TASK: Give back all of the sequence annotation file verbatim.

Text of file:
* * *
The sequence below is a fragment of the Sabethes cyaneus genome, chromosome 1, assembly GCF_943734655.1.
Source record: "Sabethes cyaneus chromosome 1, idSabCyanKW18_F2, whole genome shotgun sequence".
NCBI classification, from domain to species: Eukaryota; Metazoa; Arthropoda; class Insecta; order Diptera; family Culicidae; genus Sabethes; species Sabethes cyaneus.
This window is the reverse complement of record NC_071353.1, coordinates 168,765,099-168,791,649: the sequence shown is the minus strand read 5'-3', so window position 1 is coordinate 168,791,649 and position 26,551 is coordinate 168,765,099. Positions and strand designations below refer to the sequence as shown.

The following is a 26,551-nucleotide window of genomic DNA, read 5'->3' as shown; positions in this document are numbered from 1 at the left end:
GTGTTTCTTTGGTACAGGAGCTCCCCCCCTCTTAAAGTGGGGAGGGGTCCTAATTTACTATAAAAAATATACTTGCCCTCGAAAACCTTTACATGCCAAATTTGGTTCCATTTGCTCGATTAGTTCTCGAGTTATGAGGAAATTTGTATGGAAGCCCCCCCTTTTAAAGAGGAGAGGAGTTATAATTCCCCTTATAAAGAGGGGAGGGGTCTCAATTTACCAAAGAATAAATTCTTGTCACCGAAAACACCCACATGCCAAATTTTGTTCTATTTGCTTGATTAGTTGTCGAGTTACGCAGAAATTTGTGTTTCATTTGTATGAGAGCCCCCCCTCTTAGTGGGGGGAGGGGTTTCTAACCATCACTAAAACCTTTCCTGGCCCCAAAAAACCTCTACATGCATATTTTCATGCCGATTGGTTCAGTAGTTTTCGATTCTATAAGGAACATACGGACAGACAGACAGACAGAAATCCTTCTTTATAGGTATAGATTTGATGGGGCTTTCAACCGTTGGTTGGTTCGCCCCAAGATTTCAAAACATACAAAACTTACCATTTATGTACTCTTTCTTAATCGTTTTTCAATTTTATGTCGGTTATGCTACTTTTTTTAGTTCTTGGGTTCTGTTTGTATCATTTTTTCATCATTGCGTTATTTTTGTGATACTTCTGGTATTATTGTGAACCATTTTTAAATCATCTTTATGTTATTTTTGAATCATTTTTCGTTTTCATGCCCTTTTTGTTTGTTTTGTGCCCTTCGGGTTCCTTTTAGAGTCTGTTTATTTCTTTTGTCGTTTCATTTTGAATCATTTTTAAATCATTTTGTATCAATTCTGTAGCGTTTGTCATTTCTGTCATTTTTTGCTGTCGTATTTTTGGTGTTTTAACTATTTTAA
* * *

The sequence below is a fragment of the Sabethes cyaneus genome, chromosome 1, assembly GCF_943734655.1.
Source record: "Sabethes cyaneus chromosome 1, idSabCyanKW18_F2, whole genome shotgun sequence".
NCBI classification, from domain to species: Eukaryota; Metazoa; Arthropoda; class Insecta; order Diptera; family Culicidae; genus Sabethes; species Sabethes cyaneus.
This window is the reverse complement of record NC_071353.1, coordinates 168,765,099-168,791,649: the sequence shown is the minus strand read 5'-3', so window position 1 is coordinate 168,791,649 and position 26,551 is coordinate 168,765,099. Positions and strand designations below refer to the sequence as shown.

The following is a 26,551-nucleotide window of genomic DNA, read 5'->3' as shown; positions in this document are numbered from 1 at the left end:
GTGTTTCTTTGGTACAGGAGCTCCCCCCCTCTTAAAGTGGGGAGGGGTCCTAATTTACTATAAAAAATATACTTGCCCTCGAAAACCTTTACATGCCAAATTTGGTTCCATTTGCTCGATTAGTTCTCGAGTTATGAGGAAATTTGTATGGAAGCCCCCCCTTTTAAAGAGGAGAGGAGTTATAATTCCCCTTATAAAGAGGGGAGGGGTCTCAATTTACCAAAGAATAAATTCTTGTCACCGAAAACACCCACATGCCAAATTTTGTTCTATTTGCTTGATTAGTTGTCGAGTTACGCAGAAATTTGTGTTTCATTTGTATGAGAGCCCCCCCTCTTAGTGGGGGGAGGGGTTTCTAACCATCACTAAAACCTTTCCTGGCCCCAAAAAACCTCTACATGCATATTTTCATGCCGATTGGTTCAGTAGTTTTCGATTCTATAAGGAACATACGGACAGACAGACAGACAGAAATCCTTCTTTATAGGTATAGATTTGATGGGGCTTTCAACCGTTGGTTGGTTCGCCCCAAGATTTCAAAACATACAAAACTTACCATTTATGTACTCTTTCTTAATCGTTTTTCAATTTTATGTCGGTTATGCTACTTTTTTTAGTTCTTGGGTTCTGTTTGTATCATTTTTTCATCATTGCGTTATTTTTGTGATACTTCTGGTATTATTGTGAACCATTTTTAAATCATCTTTATGTTATTTTTGAATCATTTTTCGTTTTCATGCCCTTTTTGTTTGTTTTGTGCCCTTCGGGTTCCTTTTAGAGTCTGTTTATTTCTTTTGTCGTTTCATTTTGAATCATTTTTAAATCATTTTGTATCAATTCTGTAGCGTTTGTCATTTCTGTCATTTTTTGCTGTCGTATTTTTGGTGTTTTAACTATTTTAA